The site was divided into three areas for the excavations (Area 2–4; Fig. 1), which ascertained that the entire southern slope of the site (from a max. elevation of 50 m asl to a min. elevation of 25 m asl) was used as a cemetery during the Intermediate Bronze Age and reused during Middle Bronze II. A single tomb was utilized during the Late Bronze Age, another one during the Iron Age and one of the tombs had reused an earlier Chalcolithic burial cave. More than 90 tombs were revealed, as well as a mausoleum dating to the Roman period, which was not excavated, and a limekiln dating to the Byzantine period.


The tombs had either square or circular shafts and were constructed according to the same principle. The shafts were hewn into the relatively soft bedrock, a nari limestone layer that covered a layer of hard dolomite rock. Whenever the shafts reached this hard layer, one, two or three burial chambers were cut. Most of the tombs were in a good state of preservation, although in some cases the roof of the burial chambers had collapsed. Human and animal bones, including horse bones, were discovered in the tombs. Most of the osteological remains were not in articulation. A bone repository, containing large quantities of human bones and a few pottery vessels was found in one of the chambers. When the skeletons were in articulation, the head was placed close to the wall of the tomb. A group of 23 small vessels that contained infant bones was found in Tomb 70, dating to the Intermediate Bronze Age.


Tomb 92 in Area 4 is presented as a typical example of the cemetery (Fig. 2). The tomb consisted of a circular entrance shaft (c. 3 m deep) and a narrow burial chamber (height less than 1.2 m) that was accessed via a wide doorway. A second entry in the southern wall of this chamber led to a second chamber, which seems to have originally belonged to a different tomb, since a blocked shaft was discerned in its northern wall. Seventeen complete pottery vessels together with seven metal artifacts, including five spearheads, were found. Only two vessels were recovered from the second chamber. The vessels included bowls, jars, jugs and juglets, all dating to the early Middle Bronze IIA period. The emergence of Intermediate Bronze Age pottery in the fill indicated that the tomb had been first used in this period, but was apparently cleared away before its reuse in Middle Bronze II.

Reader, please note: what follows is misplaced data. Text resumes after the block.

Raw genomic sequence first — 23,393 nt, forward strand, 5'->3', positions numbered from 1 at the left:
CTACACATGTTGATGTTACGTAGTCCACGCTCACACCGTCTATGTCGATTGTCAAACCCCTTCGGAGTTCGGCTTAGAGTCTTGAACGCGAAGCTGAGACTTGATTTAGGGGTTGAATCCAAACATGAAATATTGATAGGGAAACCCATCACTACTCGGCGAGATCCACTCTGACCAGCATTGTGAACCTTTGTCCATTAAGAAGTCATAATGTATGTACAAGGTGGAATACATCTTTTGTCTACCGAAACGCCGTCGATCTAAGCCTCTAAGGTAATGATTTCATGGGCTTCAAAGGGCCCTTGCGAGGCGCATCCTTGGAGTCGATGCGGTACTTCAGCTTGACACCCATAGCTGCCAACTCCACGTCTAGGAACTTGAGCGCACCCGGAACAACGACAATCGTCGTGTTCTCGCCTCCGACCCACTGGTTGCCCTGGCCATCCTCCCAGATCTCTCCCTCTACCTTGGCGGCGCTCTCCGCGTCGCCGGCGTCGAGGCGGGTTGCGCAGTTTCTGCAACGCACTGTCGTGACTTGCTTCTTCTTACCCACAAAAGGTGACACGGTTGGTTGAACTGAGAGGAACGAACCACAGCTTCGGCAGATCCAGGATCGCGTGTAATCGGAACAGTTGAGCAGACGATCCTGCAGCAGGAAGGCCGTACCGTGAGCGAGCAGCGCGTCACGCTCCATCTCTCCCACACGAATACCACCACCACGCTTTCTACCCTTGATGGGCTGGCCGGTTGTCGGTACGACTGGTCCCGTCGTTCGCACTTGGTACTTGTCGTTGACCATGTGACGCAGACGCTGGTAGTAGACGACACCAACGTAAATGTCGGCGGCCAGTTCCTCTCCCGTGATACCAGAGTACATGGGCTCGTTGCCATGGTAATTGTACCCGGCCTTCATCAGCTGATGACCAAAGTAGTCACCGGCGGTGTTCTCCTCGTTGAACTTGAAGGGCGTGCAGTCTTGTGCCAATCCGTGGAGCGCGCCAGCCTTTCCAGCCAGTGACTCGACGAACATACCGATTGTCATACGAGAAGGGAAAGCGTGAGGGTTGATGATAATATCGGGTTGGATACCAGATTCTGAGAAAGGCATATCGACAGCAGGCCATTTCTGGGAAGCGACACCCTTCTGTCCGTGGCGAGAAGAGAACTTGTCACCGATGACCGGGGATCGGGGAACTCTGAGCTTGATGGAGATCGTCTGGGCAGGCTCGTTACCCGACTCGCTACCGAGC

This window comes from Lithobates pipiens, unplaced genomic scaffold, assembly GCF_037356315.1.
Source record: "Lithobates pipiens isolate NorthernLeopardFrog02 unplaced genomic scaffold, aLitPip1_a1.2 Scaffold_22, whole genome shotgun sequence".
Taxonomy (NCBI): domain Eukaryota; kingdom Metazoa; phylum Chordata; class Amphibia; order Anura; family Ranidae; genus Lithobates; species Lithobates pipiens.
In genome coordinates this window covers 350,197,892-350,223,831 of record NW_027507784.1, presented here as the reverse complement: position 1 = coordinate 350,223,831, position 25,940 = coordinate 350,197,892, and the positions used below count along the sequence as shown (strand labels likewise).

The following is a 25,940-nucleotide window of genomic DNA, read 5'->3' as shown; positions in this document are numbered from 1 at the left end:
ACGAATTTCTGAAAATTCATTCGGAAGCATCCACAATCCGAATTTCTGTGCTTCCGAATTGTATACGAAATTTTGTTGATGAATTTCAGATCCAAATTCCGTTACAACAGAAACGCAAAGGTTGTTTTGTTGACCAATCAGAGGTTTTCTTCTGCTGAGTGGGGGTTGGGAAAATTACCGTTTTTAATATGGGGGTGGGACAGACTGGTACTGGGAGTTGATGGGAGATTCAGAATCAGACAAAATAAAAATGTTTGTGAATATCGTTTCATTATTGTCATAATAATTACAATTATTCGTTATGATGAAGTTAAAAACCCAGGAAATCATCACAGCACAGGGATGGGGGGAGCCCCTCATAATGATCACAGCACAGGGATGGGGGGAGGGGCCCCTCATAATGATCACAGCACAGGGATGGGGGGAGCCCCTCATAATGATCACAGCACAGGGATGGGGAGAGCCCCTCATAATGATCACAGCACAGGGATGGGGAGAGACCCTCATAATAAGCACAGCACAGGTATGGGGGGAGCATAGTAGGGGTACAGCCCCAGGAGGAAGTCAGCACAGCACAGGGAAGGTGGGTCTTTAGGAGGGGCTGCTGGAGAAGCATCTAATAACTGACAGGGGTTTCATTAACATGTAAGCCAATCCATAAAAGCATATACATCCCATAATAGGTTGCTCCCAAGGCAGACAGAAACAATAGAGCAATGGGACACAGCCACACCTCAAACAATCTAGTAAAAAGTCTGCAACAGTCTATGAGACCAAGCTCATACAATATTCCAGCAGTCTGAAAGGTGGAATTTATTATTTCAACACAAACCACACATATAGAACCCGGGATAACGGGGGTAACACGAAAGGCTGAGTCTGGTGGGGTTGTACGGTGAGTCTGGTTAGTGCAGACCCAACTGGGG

An early summary of the results shows that the tombs of the Intermediate Bronze Age were multiple, primary burials, containing a varying number of individuals. The anthropological report indicates that at least some of the tombs served as single family mortuaries. The Middle Bronze II burials were relatively poor in comparison with similar tombs at other sites.


The Intermediate Bronze Age finds were distinguished by a high level of standardization––all vessels were strikingly similar. The assemblage was quite limited, consisting mainly of small vessels––teapots, amphoriskoi, small jars and jugs, which resembled the ones found in other burials of the period, albeit the absence of cooking pots. The vessels generally reflected the northern culture, although ‘Syrian’ vessels were rare. Metal artifacts comprised tools and weapons, including axes. The Middle Bronze II assemblages displayed a wide range of vessel types. Noteworthy were decorated vessels, such as the Levantine Painted Ware and other related potteries. Other Middle Bronze II artifacts included metal objects, among them socketed spearheads, some with remains of their wooden handles, toggle pins and rings, as well as scarabs, stone pommels, worked bones, bone inlays and beads.